the series, by Richter, illustrating the Lord's 
Prayer, which I asked you in my last lecture 
to use for household lessons; — that of the 
mother giving her young children their dinner 
in the field which their father is sowing, — 
one of the pieces of the enclosing arabesque 
represents a little winged cherub emergent 
from a flower, holding out a pitcher to a 
bee, who stoops to drink. The species of 
bee is not scientifically determinable ; the 
wings of the tiny servitor terminate rather in 
petals than plumes ; and the unpretentious 
jug suggests nothing of the clay of Dresden, 
Sevres, or Chelsea. You would not, I think, 
find your children understand the lesson in 
divinity better, or believe it more frankly, 
if the hymenopterous insect were painted so 
accurately that, (to use the old method of 
eulogium on painting,) you could hear it buzz; 
and the cherub completed into the living like- 

64 The Art of England. 

ness of a little boy with blue eyes and red 
cheeks, but of the size of a humming-bird. 
In this and in myriads of similar cases, it is 
possible to imagine from an outline what a 
finished picture would only provoke us to 
deny in contempt. 

Again, in my opening lecture on Light 
and Shade, the sixth of those given in the 
year 1870, I traced in some completeness the 
range of ideas which a Greek vase-painter 
was in the habit of conveying by the mere 
opposition of dark and light in the figures 
and background, with the occasional use of a 
modifying purple. It has always been matter 
of surprise to me that the Greeks rested in 
colours so severe, and I have in several 
places formerly ventured to state my convic- 
tion that their sense of colour was inferior to 
that of other races. Nevertheless, you will 
find that the conceptions of moral and physical 
truth which they were able with these narrow 
means to convey, are far loftier than the utmost 
that can be gathered from the iridescent delicacy 

//. Burne-yones and Watts. 65 

of Chinese design, or the literally imitative 
dexterities of Japan.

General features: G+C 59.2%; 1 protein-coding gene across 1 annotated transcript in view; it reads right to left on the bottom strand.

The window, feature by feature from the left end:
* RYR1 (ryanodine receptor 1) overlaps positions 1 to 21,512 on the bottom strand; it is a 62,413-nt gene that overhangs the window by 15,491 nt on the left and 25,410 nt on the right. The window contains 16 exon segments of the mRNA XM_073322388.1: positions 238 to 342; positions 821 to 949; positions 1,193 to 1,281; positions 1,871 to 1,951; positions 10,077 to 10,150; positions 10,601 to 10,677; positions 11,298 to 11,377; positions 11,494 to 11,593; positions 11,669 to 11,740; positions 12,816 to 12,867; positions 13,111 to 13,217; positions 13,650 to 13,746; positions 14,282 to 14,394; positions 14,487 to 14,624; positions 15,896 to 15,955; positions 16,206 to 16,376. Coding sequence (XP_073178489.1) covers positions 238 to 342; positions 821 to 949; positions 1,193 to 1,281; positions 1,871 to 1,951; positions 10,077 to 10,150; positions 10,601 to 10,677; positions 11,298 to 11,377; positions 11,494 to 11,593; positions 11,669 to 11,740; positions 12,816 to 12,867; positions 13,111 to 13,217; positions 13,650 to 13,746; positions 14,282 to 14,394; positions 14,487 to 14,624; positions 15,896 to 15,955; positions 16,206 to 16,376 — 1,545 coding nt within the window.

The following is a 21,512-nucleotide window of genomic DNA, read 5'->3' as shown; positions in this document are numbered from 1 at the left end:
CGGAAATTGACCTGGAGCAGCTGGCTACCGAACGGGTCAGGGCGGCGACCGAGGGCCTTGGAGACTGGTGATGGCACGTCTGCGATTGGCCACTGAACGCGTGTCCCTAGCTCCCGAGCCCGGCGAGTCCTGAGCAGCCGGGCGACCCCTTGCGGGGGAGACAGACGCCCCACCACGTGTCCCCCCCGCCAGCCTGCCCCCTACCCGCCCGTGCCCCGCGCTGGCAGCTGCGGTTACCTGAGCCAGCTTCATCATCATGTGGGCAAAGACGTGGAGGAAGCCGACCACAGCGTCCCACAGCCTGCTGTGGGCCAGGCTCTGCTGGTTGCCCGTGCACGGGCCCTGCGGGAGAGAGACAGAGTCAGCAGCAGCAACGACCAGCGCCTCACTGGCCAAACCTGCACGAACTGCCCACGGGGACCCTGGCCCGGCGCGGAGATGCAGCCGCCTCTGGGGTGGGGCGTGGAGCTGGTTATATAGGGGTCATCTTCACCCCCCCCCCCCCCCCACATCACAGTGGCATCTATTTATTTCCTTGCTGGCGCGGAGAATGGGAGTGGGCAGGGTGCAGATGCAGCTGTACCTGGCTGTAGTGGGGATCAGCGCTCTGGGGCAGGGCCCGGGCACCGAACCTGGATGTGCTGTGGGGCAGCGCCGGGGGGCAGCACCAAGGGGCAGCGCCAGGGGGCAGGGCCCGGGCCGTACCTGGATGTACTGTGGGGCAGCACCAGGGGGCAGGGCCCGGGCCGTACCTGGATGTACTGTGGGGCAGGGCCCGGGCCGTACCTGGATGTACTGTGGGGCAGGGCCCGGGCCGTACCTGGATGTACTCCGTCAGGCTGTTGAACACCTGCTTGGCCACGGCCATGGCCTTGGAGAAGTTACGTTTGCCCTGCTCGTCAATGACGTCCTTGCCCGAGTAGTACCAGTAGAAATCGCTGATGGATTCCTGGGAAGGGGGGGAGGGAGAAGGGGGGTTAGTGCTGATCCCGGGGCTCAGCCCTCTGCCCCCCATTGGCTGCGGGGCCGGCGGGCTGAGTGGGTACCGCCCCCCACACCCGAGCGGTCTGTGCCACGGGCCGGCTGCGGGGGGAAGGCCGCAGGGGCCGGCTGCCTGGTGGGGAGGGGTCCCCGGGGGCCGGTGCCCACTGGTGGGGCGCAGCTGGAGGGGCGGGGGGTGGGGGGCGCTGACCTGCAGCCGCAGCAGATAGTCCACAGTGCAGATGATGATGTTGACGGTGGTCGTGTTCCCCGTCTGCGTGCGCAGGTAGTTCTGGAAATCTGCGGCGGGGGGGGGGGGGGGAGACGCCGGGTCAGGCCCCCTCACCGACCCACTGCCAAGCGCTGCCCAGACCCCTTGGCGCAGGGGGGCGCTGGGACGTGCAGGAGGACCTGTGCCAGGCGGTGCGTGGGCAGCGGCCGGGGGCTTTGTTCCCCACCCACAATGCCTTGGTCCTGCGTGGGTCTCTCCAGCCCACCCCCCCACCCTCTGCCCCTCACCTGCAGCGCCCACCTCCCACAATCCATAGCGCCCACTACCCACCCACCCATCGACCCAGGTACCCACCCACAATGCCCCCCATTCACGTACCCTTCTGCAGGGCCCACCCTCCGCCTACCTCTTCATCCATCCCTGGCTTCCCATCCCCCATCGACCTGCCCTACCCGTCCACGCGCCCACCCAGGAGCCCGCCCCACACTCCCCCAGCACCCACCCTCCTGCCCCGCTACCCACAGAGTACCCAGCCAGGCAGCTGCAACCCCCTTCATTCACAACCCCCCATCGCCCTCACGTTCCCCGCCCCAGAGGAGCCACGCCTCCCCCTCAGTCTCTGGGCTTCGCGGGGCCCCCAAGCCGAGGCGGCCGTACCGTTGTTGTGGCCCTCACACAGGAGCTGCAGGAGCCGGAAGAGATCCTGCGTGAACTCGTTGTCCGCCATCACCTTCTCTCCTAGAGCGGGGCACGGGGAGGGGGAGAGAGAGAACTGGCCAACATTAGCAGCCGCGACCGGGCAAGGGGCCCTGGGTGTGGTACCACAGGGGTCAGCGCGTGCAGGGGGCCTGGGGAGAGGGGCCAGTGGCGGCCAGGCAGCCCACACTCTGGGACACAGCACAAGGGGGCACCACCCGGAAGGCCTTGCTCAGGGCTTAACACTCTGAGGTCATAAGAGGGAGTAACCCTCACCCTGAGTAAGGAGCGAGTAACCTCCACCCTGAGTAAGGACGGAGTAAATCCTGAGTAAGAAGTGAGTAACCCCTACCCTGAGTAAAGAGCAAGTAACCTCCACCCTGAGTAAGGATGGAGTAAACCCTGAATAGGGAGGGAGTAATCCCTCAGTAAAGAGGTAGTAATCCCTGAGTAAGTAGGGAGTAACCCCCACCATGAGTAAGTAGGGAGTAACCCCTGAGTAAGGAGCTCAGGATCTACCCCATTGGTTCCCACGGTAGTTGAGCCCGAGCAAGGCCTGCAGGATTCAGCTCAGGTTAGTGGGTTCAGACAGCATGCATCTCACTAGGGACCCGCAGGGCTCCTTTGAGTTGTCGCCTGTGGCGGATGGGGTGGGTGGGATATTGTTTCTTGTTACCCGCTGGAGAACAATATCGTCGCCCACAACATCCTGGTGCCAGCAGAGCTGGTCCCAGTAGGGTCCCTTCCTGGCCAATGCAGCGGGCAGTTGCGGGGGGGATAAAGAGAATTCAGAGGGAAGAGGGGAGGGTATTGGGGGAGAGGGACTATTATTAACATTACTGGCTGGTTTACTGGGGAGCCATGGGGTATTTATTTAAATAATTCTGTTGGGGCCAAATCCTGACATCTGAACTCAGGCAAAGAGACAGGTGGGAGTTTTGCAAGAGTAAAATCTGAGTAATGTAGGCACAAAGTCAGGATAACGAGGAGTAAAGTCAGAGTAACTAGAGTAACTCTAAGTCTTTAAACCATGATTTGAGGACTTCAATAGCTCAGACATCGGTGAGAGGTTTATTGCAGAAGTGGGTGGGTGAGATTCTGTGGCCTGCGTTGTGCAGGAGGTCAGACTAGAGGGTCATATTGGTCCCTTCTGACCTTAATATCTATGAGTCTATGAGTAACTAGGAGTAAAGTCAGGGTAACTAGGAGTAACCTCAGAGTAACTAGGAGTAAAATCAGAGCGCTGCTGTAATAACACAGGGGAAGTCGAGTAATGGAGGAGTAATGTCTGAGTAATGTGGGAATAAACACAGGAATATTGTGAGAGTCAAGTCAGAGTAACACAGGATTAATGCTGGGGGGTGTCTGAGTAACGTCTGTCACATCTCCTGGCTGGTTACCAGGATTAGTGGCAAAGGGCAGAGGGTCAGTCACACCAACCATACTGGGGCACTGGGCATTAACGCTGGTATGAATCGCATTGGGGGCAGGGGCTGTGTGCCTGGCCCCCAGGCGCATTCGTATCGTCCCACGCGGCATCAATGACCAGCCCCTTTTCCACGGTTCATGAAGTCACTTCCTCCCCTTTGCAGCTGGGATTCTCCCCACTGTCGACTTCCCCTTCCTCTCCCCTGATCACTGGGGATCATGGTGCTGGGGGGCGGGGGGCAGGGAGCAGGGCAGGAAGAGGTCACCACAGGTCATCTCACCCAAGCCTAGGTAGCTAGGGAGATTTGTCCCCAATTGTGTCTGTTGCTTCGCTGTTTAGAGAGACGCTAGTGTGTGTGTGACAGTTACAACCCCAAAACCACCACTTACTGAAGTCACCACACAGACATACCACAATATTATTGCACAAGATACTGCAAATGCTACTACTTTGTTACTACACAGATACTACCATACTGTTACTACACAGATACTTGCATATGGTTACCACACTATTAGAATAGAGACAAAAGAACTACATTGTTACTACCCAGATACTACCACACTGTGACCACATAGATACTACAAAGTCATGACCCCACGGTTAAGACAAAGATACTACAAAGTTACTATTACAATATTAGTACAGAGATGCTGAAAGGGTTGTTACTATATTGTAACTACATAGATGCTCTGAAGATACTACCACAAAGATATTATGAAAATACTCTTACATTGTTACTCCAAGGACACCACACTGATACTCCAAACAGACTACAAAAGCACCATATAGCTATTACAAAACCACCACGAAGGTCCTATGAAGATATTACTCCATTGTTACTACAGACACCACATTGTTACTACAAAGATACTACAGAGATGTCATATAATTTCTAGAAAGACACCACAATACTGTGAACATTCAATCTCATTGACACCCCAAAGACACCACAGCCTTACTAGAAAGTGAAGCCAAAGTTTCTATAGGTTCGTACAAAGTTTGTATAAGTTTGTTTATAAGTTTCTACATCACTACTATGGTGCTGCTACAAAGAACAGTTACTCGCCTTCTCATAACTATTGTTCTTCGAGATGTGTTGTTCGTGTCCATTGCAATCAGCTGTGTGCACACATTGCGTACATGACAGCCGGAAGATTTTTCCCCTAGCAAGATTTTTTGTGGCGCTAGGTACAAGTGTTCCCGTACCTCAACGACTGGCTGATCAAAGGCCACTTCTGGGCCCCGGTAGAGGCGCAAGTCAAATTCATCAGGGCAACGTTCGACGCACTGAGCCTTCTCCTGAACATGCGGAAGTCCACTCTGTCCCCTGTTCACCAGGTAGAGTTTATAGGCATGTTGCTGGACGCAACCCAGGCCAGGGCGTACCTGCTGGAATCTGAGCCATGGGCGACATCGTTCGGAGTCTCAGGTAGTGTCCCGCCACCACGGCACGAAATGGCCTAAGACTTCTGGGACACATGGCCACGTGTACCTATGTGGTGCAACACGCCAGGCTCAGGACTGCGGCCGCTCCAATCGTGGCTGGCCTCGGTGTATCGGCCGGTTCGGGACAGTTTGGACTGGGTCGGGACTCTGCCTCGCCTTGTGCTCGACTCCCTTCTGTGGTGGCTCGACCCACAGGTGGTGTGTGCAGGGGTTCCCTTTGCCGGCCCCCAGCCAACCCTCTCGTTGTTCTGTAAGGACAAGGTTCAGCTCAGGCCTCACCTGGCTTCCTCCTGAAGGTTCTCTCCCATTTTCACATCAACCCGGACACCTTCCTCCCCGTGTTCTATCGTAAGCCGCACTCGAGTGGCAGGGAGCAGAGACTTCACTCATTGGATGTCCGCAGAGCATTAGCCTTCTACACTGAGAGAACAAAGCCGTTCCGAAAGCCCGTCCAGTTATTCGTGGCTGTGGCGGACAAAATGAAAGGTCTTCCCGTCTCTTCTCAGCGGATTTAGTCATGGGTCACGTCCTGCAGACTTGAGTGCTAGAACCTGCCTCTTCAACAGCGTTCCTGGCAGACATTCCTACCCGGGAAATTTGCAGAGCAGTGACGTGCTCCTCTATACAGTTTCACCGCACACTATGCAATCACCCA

Now, in both these methods, Mr. Burne- 
Jones has developed their applicable powers 
to their highest extent. His outline is the 
purest and quietest that is possible to the 
pencil ; nearly all other masters accentuate 
falsely, or in some places, as Richter, add 
shadows which are more or less conventional. 
But an outline by Burne-Jones is as pure as 
the lines of engraving on an Etruscan mirror ; 
and I placed the series of drawings from the 
story of Psyche in your school as faultlessly 
exemplary in this kind. Whether pleasing or 
displeasing to your taste, they are entirely 
masterful ; and it is only by trying to copy 
these or other such outlines, that you will 
fully feel the grandeur of action in the moving 
hand, tranquil and swift as a hawk's flight, 
and never allowing a vulgar tremor, or a 
momentary impulse, to impair its precision, or 
disturb its serenity. 

Again, though Mr. Jones has a sense of 

66 The Art of England. 

colour, in its kind, perfect, he is essentially 
a chiaroscurist. Diametrically opposed to 
Rossetti, who could conceive in colour only, 
he prefers subjects which can be divested 
of superficial attractiveness, appeal first to the 
intellect and the heart ; and convey their 
lesson either through intricacies of delicate 
line, or in the dimness or coruscation of 
ominous light. 

The heads of Medea and of Danae, which 
I placed in your schools long ago, are repre- 
sentative of all that you need aim at in 
chiaroscuro ; and lately a third type of his 
best work, in subdued pencil light and shade, 
has been placed within your reach in Dr. 
Acland's drawing-room, — the portrait of Miss 
Gladstone, in which you will see the painter's 
best powers stimulated to their utmost, and 
reaching a serene depth' of expression unattain-